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ING will Only Offer Collateral Mortgages; what are they?

8 December, 2011 / by Bryan Jaskolka

“Following a move that TD Canada Trust made this past October, ING, the bank known for helping you “save your money” will now also only be offering collateral mortgages to their customers. The move has many consumers outraged, while it has others asking, “Just what is a collateral mortgage?”

A collateral mortgage is one that a the onset, looks great for the customer. The mortgage places a line of credit on your home (and at up to 125%, a bigger secured line of credit than what you’ll get with a conventional home equity line of credit.) Because of this high amount though, the mortgage is actually seen to other lenders as a lien against your home – something that is enough to have any homeowner running away screaming. Because those other lenders see it as a lien, you will then not be able to apply for credit with any bank or lender, other than the one that supplied you with the mortgage.

But it gets worse. While it might be nice to think that you have a secured line of credit, that’s actually worth more than your home, you’ll still have to apply for that line of credit should you ever decide to borrow against it. At that time, it’s purely up to the lender’s discretion as to whether or not you qualify for that line of credit. Yes, just because you enter into a collateral mortgage doesn’t actually guarantee that you’ll be eligible for that sweet line of credit. And what does that mean? Basically, that you signed into the collateral mortgage agreement for no reason. And are now locked into something that can only hurt you.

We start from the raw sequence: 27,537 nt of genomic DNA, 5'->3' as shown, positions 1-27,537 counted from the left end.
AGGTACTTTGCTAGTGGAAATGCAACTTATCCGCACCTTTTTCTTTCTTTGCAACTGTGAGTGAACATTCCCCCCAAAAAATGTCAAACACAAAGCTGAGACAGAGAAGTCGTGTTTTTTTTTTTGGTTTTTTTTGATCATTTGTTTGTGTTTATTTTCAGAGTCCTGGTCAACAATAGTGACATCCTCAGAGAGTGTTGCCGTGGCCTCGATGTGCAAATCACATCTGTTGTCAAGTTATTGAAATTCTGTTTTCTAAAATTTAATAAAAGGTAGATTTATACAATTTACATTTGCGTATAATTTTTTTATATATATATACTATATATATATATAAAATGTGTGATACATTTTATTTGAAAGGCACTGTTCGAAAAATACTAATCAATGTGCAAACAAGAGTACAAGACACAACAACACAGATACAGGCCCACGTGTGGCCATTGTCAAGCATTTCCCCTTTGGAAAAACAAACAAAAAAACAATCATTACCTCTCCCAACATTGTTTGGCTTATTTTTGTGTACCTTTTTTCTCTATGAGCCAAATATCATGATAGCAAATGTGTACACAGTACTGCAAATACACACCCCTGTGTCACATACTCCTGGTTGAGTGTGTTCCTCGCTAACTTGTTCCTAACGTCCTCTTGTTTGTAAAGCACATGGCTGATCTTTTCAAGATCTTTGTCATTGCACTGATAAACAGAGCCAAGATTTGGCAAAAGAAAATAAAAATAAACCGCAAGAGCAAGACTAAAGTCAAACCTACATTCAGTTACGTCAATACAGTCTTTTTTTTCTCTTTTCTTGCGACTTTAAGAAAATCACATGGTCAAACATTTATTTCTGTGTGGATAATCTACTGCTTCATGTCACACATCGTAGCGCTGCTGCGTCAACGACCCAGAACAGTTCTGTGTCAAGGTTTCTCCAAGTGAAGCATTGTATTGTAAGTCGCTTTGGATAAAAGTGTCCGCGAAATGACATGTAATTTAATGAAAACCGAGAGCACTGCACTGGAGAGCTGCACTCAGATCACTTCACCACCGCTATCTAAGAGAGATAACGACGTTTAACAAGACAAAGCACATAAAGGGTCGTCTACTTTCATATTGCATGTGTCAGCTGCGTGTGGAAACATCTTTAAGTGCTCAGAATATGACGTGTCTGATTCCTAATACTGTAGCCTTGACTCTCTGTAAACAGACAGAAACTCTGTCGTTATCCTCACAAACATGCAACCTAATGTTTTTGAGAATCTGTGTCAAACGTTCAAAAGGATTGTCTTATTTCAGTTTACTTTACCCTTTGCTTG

So at that time, why not just break your collateral mortgage and go with a lender that will give you the mortgage that you need? Ah, because collateral mortgages are non-transferable – but don’t expect the lender to tell you that at the time of signing. Most other lenders won’t transfer a collateral mortgage and in order to get out of it, you might have to pay some costly fees. That’s if you can get out of it at all. If you currently have more owing on the home than expressed in the government guidelines, you’re stuck and won’t be able to get out of the mortgage. If that happens, the lender can then raise your interest rate, forcing you to pay even more, because they know that you’re out of options. This non-transferable mortgage means essentially, that the bank will control your life. If you need to move, but still owe to much on your mortgage, you won’t be able to.

Not surprisingly, neither TD nor ING has been heavily promoting their collateral mortgages. They quietly slipped in these new rules, one can only think in the hopes of luring more customers into their mortgages – and then forcing those customers to stick around for the next 10 or 15 years. The lenders of collateral mortgages are likely to never tell you it’s in your best interest to get a lawyer to look over the paperwork, because a lawyer would most likely tell you it’s not in your best interest. So what are you to do?

Walk away at the first mention of a collateral mortgage. These mortgages are designed to benefit banks, and only the banks. And if you sign into one without knowing the repercussions, you could be stuck with a mortgage – and a home – that you no longer want. “

          

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